Abide With Me

Something for the weekend.  No hymn seems to me more appopriate for a Palm Sunday weekend than Abide With Me, a song that reminds us that we all must die and that death is only a new glorious beginning for those who die in Christ.  The song was written in a magnificent act of faith by Henry Lyte, a suuporter of the Oxford Movement, as he lay dying of tuberculosis in 1847.

In the movie A Bridge Too Far, wounded survivors of the British First Airborne Division are shown singing the song as they await capture by the Wehrmacht at the conclusion of Operation Market-Garden.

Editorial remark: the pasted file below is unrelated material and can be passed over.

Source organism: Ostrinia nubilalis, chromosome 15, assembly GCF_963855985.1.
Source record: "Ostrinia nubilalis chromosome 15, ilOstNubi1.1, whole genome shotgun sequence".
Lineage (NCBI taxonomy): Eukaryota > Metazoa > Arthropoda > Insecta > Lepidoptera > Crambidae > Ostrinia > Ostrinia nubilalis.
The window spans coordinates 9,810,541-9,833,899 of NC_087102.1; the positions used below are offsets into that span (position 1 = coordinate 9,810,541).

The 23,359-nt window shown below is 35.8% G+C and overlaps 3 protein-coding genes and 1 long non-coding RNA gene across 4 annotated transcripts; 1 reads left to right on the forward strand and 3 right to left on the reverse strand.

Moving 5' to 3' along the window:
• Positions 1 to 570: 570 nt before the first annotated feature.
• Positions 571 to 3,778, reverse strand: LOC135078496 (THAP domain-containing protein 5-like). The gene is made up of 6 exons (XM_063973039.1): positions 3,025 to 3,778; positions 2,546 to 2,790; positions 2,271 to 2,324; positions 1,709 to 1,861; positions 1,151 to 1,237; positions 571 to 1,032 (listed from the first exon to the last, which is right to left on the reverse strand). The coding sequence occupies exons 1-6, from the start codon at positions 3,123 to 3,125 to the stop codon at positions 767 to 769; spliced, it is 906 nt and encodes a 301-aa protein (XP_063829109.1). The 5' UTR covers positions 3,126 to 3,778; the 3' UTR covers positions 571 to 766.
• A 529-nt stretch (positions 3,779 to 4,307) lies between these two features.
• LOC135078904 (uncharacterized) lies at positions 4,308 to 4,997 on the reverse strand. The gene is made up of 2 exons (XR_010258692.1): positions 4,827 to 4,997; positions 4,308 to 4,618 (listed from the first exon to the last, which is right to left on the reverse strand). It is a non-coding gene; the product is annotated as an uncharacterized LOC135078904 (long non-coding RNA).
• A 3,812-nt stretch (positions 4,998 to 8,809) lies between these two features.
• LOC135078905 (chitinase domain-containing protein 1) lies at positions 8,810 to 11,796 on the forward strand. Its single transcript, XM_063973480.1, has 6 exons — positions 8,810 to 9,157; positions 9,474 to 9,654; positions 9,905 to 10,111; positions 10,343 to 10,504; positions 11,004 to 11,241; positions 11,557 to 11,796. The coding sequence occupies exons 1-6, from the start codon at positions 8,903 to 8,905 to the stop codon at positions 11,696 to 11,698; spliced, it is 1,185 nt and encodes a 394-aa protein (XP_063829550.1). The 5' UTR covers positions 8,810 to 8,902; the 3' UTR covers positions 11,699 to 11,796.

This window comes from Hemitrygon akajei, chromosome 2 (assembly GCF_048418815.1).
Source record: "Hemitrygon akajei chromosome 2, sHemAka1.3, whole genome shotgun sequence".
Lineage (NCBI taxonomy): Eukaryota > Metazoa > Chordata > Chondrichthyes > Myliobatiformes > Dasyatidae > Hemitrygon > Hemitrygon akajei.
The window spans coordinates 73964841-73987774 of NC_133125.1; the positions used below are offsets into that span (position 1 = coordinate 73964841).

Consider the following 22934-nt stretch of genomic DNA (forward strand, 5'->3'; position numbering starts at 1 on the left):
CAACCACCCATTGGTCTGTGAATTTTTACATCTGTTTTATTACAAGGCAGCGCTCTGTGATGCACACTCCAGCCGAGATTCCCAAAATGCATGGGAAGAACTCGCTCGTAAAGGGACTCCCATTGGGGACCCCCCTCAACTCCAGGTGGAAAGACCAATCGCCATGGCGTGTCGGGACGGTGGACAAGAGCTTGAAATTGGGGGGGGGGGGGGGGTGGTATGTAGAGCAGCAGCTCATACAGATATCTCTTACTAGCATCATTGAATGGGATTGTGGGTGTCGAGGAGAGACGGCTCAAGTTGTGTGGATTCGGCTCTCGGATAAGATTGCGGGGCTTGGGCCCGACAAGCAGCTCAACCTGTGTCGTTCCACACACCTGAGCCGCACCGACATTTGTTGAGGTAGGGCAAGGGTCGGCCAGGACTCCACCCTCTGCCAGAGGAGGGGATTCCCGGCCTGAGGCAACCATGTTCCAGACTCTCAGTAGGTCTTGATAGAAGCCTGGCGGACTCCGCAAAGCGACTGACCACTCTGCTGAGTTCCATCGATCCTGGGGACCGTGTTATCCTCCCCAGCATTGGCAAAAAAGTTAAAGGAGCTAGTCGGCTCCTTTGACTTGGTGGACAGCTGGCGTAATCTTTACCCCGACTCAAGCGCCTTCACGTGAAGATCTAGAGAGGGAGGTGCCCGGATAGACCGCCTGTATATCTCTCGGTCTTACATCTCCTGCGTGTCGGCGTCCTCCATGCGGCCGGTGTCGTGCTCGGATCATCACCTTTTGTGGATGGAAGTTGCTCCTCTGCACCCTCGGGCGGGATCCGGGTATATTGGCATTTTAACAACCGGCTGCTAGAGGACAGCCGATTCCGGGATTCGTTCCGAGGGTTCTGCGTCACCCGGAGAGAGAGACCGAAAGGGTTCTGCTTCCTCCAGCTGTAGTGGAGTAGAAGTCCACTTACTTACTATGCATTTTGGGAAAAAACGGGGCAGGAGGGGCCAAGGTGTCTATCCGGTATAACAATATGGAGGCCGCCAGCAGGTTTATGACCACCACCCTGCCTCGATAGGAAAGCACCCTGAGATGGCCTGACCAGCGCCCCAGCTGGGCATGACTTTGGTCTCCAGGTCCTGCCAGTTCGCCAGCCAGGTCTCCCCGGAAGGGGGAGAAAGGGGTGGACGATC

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Published in: on March 31, 2012 at 5:30 am  Comments Off on Abide With Me  
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Rear Admiral Pavel Dzhons

 

In 1959 the film John Paul Jones starring a young Robert Stack in the title role, gave the old sailor the Hollywood treatment.  However, in this case Hollywood cannot be solely blamed for the numerous historical inaccuracies in the film.   Scholarship on Jones was badly skewed by Augustus Buell in a two-volume “scholarly biography” which appeared in 1900.  Buell was a charlatan who made up many incidents about Jones and then invented sources to support his fabrications.  Buell was not completely exposed until Samuel Eliot Morison, Harvard professor of history, and an Admiral in the Navy, wrote his definitive biography of Jones. Here is a list of the fabrications of Buell compiled by Morison.  Morison’s book appeared after the movie, which is to be regretted.